John’s gospel does not include Jesus’ instructions for the eucharist given at the Passover meal that night; The synoptic gospels, Matthew, Mark, and Luke do. John’s poetic gospel, written after the synoptic gospels, does include much eucharistic imagery. Thus, we know that Jesus’ commandment for them to continue the ritual he instituted that night, was well-established in the early church by the time John’s gospel was written.

After Judas leaves the room to tell the Roman authorities where they can find Jesus — in exchange for 30 pieces of silver, Jesus tells the remaining disciples: “The hour is coming, indeed it has come, when you will be scattered, each one to his home, and you will leave me alone. (John 14:32) Once more, Jesus demonstrated sacrificial love to his disciples. Knowing that all of his disciples, not just Judas, would flee after he was arrested, Jesus had served his disciples by washing their feet and providing them with food. Simple, necessary acts of hospitality. Though his disciples allowed fear to overpower their love, Jesus’ love for them, and for us, overpowered his fear.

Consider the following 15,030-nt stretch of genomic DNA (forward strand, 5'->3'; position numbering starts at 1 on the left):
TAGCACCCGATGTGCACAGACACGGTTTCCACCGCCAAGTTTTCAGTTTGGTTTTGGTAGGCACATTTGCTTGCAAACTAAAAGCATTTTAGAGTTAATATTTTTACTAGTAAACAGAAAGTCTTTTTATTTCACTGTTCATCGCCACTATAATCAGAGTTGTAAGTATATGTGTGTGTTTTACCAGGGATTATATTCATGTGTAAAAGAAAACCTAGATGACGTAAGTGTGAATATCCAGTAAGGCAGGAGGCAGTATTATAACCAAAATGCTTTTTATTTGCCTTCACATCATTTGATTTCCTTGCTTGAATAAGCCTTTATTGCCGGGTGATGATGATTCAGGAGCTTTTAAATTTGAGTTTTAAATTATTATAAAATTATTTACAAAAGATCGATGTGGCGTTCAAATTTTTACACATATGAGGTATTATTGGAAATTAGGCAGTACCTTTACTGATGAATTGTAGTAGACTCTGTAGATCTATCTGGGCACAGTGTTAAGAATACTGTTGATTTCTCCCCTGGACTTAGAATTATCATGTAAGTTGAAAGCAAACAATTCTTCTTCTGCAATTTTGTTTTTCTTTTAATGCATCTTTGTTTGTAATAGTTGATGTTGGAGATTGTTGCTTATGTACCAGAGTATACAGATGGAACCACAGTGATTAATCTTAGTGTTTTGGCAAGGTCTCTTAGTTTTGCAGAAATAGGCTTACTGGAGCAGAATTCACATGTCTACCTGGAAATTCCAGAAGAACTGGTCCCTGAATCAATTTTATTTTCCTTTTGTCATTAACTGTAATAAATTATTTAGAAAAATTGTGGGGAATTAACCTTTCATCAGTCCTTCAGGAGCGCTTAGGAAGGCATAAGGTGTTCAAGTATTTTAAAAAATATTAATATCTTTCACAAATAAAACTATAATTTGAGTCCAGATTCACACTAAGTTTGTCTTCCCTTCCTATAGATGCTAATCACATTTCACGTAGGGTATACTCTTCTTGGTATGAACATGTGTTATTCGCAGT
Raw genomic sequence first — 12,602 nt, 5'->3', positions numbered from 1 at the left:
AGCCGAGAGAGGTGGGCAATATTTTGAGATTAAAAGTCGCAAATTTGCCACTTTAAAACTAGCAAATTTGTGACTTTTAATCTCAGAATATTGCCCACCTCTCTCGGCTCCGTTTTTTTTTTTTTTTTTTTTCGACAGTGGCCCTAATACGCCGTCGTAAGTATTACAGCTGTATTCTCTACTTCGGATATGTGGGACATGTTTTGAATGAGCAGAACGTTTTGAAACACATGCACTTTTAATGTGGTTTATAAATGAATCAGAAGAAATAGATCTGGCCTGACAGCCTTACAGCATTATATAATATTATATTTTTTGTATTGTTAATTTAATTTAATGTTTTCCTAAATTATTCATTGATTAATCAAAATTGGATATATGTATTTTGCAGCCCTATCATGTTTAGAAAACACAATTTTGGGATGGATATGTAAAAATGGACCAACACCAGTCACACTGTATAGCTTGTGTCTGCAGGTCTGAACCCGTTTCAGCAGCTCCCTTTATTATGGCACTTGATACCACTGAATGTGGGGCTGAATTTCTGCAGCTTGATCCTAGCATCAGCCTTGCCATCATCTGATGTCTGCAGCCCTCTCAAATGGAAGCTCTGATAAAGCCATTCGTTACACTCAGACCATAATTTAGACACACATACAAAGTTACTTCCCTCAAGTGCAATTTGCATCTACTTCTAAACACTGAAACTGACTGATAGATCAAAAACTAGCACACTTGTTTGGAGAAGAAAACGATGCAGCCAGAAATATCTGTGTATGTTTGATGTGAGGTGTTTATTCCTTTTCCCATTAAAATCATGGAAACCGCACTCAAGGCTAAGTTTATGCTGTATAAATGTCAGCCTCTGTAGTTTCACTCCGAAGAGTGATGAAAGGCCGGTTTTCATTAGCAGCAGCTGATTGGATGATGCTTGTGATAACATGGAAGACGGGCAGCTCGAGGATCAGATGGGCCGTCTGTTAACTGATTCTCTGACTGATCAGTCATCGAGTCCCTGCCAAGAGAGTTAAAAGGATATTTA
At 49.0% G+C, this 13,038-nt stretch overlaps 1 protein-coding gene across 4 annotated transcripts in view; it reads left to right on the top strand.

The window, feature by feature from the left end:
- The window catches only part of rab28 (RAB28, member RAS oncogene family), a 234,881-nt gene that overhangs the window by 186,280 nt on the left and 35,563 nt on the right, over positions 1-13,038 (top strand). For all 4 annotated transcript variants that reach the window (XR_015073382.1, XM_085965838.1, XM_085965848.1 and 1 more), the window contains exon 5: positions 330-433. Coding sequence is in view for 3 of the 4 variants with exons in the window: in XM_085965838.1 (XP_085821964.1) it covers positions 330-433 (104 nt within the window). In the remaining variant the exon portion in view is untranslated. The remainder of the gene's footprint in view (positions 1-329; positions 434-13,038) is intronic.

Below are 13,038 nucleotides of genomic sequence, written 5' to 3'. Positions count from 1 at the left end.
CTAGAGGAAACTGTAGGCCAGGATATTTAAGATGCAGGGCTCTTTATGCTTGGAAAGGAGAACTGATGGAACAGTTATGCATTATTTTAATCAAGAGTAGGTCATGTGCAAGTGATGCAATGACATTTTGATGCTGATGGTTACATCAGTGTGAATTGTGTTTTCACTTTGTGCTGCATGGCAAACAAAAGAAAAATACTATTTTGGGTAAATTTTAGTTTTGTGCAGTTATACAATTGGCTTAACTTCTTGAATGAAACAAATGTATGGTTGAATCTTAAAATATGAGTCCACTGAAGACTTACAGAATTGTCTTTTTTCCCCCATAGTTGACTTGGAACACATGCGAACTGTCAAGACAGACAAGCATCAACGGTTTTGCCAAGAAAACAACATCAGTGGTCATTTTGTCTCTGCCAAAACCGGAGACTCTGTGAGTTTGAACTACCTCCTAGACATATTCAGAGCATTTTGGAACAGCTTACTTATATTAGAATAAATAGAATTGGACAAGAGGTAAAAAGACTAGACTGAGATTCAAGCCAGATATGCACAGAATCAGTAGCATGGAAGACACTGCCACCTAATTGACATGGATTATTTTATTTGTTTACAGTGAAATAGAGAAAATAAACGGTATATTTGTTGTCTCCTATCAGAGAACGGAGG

In this time when manipulative voices in our society attempt to induce fear so as to bend us to their control, we have a strong defense – love. Jesus proclaimed the Greatest Commandment is to love God and our neighbors as ourselves. We cannot love our neighbors if we fear them more than we trust Jesus. This meal we share tonight is our proclamation of the gospel. Jesus’ body was broken, and bloodshed was for us that we might break through the barriers to true fellowship with God and one another – all of humanity.

When we come to the Lord’s Table and do what Christ first did in that “Upper Room” in Jerusalem, we live, at least for a few sacred moments, in the mind and body of Christ. We affirm who we are and to whom we belong. Fear not. Christ loves us with a fearful love. Here we remember that filled with the food and drink from his table, we have been commissioned to go out and fill the empty tables of all our brothers and sisters who are hungry in body, mind, or spirit.

Amen. May it be so!

 

© Rev. Denise Clark-Jones, 2022, All Rights Reserved
Westminster Presbyterian Church | 1420 W. Moss Ave. | Peoria, Illinois 61606
WestminsterPeoria.org  | 309.673.8501